And despite your mental, spiritual, and physical debt to the relentless goings-on of a world succumb to capitalism—you are here reading this. Maybe you are a dutiful DSA organizer spending your weeknights after work on Zoom calls or canvassing your neighborhood, maybe you are a member of another organization or group fighting for change in your community, perhaps you are engaged in the struggle most directly vis-a-vis your daily life, at work and as a tenant.
Wherever you are embedded in our shared anti-capitalist and anti-imperialist front, we hope to offer you some solidarity in the form of organizing stories shared by comrades from all over the country.
While our published selections always gravitate towards Praxis over theory, and this issue is no different, our focus has shifted back to materialism’s foundation. And, no, we will not be breaking down the science of Marxism at a molecular level. We are talking about spatial things in the most practical way, that assemblage of relationships that determine where we live, work and play while discussing the interplay between these relations as a capitalist society and the environment. And, crucially, we are thinking through how our organizing is both limited by these relationships as well as presenting opportunities for the reimagination of the sort of society we want to build. This is a generative process where we plot new landscapes of space and time, through a critique of the old.
Articles in our present issue, including Gary Potter’s “Socialism and Rural Organizing” and Parker Shea’s “Hinterland and Suburb: Two Problems, One Solution” help think through organizing prospects across various geographies of contemporary class struggle. Drawing on the work of theorists of carceral geographies in the US, including Ruth Wilson Gilmore, Yuri K.’s “Liberal Ideology and the Carceral State” offers a primer on the carceral foundations of liberalism. Ranging from spatialized accounts of materialist themes in popular science fiction (Evan B’s review of Dune) to arguments for how we reorganize transit and urban movement (Nicole Murray’s “Shopfloor Eco-Socialism”), further pieces offer visions to imagine reconstructing our world and our relationship to the environment as we meet the oncoming planetary crisis. And to match those future visions, Amy Barenboim’s “Graduate Student Organizing at Columbia University and Beyond” and Michael Thomas Carter’s “Electoral Politics and the Path to Socialism” offer insights from the successes of recent struggles, successes that help re-shape what we recognize as possible at the university and in the electoral sphere.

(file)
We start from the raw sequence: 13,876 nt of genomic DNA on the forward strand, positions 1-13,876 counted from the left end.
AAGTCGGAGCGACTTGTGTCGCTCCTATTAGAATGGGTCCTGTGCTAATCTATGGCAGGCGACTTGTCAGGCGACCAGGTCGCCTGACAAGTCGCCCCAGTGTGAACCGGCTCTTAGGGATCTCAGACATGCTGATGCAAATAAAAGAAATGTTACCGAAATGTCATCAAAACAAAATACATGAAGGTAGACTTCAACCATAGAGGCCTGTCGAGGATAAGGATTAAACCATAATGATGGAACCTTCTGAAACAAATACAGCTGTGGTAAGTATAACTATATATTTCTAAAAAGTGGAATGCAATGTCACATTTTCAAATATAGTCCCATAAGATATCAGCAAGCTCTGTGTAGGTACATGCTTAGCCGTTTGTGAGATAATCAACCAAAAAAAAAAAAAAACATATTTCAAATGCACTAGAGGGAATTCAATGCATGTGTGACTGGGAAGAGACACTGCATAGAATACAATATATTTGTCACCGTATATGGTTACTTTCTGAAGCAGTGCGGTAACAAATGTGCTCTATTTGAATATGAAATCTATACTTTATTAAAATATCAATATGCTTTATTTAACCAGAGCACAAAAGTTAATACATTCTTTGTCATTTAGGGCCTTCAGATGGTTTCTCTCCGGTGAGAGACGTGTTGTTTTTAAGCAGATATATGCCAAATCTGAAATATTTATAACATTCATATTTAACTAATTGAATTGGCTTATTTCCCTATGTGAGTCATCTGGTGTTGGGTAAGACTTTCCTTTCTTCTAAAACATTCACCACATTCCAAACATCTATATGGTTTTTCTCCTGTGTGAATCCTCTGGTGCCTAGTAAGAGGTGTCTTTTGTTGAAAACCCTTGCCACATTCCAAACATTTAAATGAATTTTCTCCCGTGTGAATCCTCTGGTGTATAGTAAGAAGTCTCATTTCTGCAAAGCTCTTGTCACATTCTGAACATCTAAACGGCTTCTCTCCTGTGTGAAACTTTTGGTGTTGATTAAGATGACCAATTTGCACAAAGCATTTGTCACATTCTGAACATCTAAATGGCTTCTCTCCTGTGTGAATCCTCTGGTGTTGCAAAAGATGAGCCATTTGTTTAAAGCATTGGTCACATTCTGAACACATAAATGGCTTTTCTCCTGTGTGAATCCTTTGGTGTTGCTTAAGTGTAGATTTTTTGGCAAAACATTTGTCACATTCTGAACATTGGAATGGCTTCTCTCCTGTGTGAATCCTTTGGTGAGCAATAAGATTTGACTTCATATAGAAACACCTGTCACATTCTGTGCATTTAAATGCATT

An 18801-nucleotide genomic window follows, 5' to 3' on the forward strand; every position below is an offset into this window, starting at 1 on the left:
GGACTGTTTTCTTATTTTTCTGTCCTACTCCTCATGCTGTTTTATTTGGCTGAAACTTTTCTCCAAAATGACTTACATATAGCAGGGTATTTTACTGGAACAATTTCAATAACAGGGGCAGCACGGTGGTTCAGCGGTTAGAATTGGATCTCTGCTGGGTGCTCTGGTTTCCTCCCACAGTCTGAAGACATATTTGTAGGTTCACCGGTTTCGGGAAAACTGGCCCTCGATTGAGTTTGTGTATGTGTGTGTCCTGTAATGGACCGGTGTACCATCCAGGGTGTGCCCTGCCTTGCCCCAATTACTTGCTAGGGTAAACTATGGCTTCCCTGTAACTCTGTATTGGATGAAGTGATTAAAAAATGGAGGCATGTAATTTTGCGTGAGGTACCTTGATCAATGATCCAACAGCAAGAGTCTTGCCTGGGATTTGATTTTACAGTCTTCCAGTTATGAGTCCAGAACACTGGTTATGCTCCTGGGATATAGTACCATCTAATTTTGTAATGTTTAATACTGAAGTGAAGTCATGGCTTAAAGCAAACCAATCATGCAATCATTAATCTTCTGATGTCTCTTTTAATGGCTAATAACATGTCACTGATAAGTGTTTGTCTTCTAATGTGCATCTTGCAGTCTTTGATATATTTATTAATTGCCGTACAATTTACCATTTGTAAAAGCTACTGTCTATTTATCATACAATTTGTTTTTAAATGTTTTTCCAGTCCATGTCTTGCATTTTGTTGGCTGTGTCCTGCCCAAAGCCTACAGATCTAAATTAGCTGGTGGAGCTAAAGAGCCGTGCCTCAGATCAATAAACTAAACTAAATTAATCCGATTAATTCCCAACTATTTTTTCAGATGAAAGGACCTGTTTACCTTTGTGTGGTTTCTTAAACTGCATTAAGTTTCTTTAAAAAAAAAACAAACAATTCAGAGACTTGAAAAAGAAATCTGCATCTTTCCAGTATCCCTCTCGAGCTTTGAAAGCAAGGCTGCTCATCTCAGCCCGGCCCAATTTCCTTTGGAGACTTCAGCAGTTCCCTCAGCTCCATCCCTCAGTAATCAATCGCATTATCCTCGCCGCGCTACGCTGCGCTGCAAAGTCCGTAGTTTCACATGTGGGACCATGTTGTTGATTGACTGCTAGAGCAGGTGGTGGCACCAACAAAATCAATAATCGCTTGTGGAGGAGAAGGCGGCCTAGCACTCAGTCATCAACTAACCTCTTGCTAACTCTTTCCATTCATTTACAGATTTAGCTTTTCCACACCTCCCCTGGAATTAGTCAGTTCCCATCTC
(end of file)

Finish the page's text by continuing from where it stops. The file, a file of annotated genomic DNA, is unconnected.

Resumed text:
Finally, in this issue we present the first in an ongoing series of tenant unionist columns, presenting reporting on autonomous tenant struggles from around the country. In keeping with capitalism’s tendency toward uneven development, the character of tenant struggle has also developed differentially in the disparate parts of the U.S. in which it is being waged. Our inaugural tenant unionist column presents lessons learned by our comrades that speak not only to the particular conditions in which they are organizing but also to more universal insights they have developed for communist tenant struggle as such. We note that the autonomous tenant union specifically has proven to be an effective form of political organization for sustaining an explicitly anti-capitalist tenant struggle that resists the sorts of depoliticization inherent in advocacy or electoral approaches to the housing question.
As you head off to explore this issue we hope these articles help you see the current moment as crises of precarity and violence resulting from the cumulative development of capitalism. Let us look to the future as 21st Century Socialists and imagine a future where, instead of reproducing the same old failed patterns of social life, we get to build something fresh and new.
The Partisan Editorial Collective